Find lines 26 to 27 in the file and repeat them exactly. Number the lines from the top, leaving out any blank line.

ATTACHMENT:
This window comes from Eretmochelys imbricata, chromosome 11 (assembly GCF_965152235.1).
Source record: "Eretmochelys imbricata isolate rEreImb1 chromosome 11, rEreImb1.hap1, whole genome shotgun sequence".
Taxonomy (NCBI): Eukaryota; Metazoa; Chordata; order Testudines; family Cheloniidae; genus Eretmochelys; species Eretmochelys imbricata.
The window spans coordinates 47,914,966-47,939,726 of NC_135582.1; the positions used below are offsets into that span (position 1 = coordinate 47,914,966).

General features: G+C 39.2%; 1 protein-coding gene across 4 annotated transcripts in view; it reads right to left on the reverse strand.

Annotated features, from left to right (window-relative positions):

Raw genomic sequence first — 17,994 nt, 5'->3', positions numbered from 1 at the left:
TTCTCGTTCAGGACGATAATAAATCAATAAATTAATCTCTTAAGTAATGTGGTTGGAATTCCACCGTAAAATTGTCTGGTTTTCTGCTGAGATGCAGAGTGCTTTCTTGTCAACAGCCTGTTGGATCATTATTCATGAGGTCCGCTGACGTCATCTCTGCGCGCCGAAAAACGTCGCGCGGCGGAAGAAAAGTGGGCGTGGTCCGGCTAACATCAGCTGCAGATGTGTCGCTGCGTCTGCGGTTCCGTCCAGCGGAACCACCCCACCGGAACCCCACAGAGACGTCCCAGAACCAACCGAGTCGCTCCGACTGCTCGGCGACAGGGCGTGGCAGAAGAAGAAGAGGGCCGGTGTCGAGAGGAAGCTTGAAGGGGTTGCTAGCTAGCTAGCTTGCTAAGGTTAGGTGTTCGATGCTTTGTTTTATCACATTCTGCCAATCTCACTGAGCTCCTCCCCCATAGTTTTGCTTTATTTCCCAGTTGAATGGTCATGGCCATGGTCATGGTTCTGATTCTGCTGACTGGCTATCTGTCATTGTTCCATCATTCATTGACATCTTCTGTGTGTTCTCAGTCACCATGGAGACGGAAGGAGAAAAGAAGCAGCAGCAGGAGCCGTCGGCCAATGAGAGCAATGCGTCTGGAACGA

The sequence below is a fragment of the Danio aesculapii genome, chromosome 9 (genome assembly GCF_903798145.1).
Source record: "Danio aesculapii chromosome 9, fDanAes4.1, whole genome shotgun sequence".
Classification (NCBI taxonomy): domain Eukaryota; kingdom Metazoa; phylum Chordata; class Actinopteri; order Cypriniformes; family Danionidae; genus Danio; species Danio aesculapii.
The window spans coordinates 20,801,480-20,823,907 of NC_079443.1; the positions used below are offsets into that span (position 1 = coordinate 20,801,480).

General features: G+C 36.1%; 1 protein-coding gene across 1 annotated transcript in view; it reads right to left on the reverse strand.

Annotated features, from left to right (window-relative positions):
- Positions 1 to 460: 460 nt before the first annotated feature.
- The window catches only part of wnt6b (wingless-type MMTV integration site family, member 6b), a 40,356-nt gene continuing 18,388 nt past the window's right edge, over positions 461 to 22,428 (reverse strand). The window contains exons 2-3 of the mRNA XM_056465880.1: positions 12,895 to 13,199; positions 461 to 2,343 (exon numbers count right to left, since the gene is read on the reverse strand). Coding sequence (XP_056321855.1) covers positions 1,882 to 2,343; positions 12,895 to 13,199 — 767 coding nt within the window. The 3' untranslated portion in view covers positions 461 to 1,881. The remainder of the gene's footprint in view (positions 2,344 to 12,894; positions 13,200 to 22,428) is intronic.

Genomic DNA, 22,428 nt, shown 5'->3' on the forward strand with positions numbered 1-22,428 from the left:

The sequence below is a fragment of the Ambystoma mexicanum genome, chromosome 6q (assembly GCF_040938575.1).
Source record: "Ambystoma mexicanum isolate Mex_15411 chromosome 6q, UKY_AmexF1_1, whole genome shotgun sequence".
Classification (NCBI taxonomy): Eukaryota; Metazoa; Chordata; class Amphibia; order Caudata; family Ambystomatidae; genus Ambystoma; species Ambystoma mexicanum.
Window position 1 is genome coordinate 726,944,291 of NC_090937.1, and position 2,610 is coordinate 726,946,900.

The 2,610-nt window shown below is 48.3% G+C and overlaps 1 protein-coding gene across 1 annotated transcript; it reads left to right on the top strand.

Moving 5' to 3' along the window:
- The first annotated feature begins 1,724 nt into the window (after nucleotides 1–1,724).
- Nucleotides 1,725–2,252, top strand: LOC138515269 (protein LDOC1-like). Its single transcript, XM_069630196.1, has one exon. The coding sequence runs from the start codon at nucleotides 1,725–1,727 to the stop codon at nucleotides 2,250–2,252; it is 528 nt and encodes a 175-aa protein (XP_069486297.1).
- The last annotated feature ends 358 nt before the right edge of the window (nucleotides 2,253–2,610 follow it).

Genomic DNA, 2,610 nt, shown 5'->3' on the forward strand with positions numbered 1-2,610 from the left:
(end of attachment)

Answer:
- The last annotated feature ends 358 nt before the right edge of the window (nucleotides 2,253–2,610 follow it).

Genomic DNA, 2,610 nt, shown 5'->3' on the forward strand with positions numbered 1-2,610 from the left: